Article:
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Suffolk Focuses Recovery Efforts On Abandoned Cars, Power Outages

Vehicles left behind by drivers delay plowing that would improve roadways, traffic conditions.

Suffolk County's emergency services have put their primary focus on clearing abandoned cars in order to plow major county roadways.

"One of the biggest problems we have, along with municipalities, were people abandoning their cars on the LIE and Route 27. People would leave their cars on the exit ramps and right lane, sometimes middle and center lanes of the LIE," said Joe Williams, commissioner of Suffolk County's Fire Rescue and Emergency Services.

Williams said Suffolk County's Sheriff department noticed during its storm patrols that drivers losing traction and getting stuck out in snowfall and drifts left their vehicles in the roadway, creating obstacles to clearing the snow. Tow trucks had to be called in to tow away vehicles before New York State plow services could begin clearing the roadways.

The Sheriff Department could not be immediately reached for the exact number of vehicles towed away. Those who abandoned a vehicle on major county roadways can contact 631-852-2200 for more information.

Dan Aug, spokesman for County Executive Steve Levy, said the county received 245 storm-related 911 phone calls during the blizzard. Williams said no serious injuries or fatalities as a result of car accidents were reported.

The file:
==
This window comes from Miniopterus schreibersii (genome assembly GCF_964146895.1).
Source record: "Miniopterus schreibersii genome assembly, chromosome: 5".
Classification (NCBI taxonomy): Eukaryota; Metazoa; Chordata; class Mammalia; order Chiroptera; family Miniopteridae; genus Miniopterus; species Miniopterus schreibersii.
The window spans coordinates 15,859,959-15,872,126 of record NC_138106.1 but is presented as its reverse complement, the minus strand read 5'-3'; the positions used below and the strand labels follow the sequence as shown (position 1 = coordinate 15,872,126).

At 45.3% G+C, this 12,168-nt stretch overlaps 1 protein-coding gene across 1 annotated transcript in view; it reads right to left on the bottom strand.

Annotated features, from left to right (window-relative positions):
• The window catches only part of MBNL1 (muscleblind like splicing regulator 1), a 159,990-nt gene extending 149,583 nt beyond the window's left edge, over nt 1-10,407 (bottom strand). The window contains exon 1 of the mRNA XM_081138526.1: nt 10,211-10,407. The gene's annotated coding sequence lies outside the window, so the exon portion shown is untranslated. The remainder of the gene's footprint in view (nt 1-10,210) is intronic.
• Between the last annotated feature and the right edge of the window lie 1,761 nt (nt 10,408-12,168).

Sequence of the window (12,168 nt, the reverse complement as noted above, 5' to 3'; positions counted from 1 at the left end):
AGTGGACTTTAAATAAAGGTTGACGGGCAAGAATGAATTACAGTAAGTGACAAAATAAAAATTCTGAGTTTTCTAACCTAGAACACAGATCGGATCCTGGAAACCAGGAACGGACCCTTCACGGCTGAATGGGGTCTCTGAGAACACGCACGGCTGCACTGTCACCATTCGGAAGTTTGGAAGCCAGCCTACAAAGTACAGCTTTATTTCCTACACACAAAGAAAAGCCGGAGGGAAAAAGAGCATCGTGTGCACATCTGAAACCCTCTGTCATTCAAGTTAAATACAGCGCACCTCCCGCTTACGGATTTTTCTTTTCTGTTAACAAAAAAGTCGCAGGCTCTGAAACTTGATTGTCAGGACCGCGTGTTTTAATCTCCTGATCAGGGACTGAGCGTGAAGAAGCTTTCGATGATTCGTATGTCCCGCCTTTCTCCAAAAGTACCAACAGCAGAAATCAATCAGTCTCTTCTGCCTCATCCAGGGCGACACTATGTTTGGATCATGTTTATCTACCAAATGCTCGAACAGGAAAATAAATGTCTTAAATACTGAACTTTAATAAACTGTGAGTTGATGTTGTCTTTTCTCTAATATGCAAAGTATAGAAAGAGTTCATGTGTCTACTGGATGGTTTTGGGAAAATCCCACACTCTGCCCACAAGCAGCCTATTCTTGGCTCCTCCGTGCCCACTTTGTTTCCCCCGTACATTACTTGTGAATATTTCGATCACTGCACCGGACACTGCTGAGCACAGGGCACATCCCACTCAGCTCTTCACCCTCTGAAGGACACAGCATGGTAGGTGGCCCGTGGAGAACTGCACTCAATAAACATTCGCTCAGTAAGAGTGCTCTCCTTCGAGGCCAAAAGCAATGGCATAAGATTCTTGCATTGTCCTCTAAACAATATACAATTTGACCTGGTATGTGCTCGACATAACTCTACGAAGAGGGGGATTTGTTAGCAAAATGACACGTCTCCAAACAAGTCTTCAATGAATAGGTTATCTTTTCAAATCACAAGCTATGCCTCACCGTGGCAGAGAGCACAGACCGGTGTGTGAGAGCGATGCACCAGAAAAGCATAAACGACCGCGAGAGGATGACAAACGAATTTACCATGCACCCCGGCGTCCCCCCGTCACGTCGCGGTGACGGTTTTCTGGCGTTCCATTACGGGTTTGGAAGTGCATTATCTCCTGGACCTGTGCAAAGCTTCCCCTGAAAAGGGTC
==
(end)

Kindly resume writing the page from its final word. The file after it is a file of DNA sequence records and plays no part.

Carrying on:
"This is not a dramatically high number, considering the storm," Aug said.

Long Island Rail Road service remained suspended as of 9 p.m. on Monday, reporting abandoned cars on its railroad tracks were responsible for some of the delays in getting up and running.

For those who stayed off the roads and home, Williams said there was concern for nearly 9,000 Suffolk County residents without power at the height of the storm at 2 p.m. 

An emergency shelter was opened at 3 a.m. at Seneca Middle School, part of the Sachem School District in Holbrook,  for residents who needed a safe shelter. Williams said not a single person sought safety at the shelter, which was in the process of being closed at 2:45 p.m.

"If this was a summertime storm, it could have been a Category 3 hurricane," he said. "This was a fast-moving storm but it was a major, major storm."

As of 3:15 p.m., LIPA was reporting nearly 3,525 out of its 617,612 Suffolk customers remained without power.

Brendan Stanton, a spokesman for Levy, said residents are asked to call 631-852-COPS (2677) for all non-emergency situations or Suffolk County Fire Rescue and Emergency Services 631- 852-490. 

The county's Emergency Operations Center in Yaphank will be open through 8 p.m., Williams said in order to insure those motorists who ventured out have a safe trip home during evening rush hours.

Peter C. Walsh December 28, 2010 at 06:24 PM
Will someone please explain to me the logic behind the decision to park your car on the railroad tracks during a blizzard? Even if the tracks were covered by snow, don't you think the crossing gate apparatus would provide at least one clue that this is not the best place to leave your car?
Jason Molinet December 28, 2010 at 06:29 PM
That's one way to ensure you get towed.

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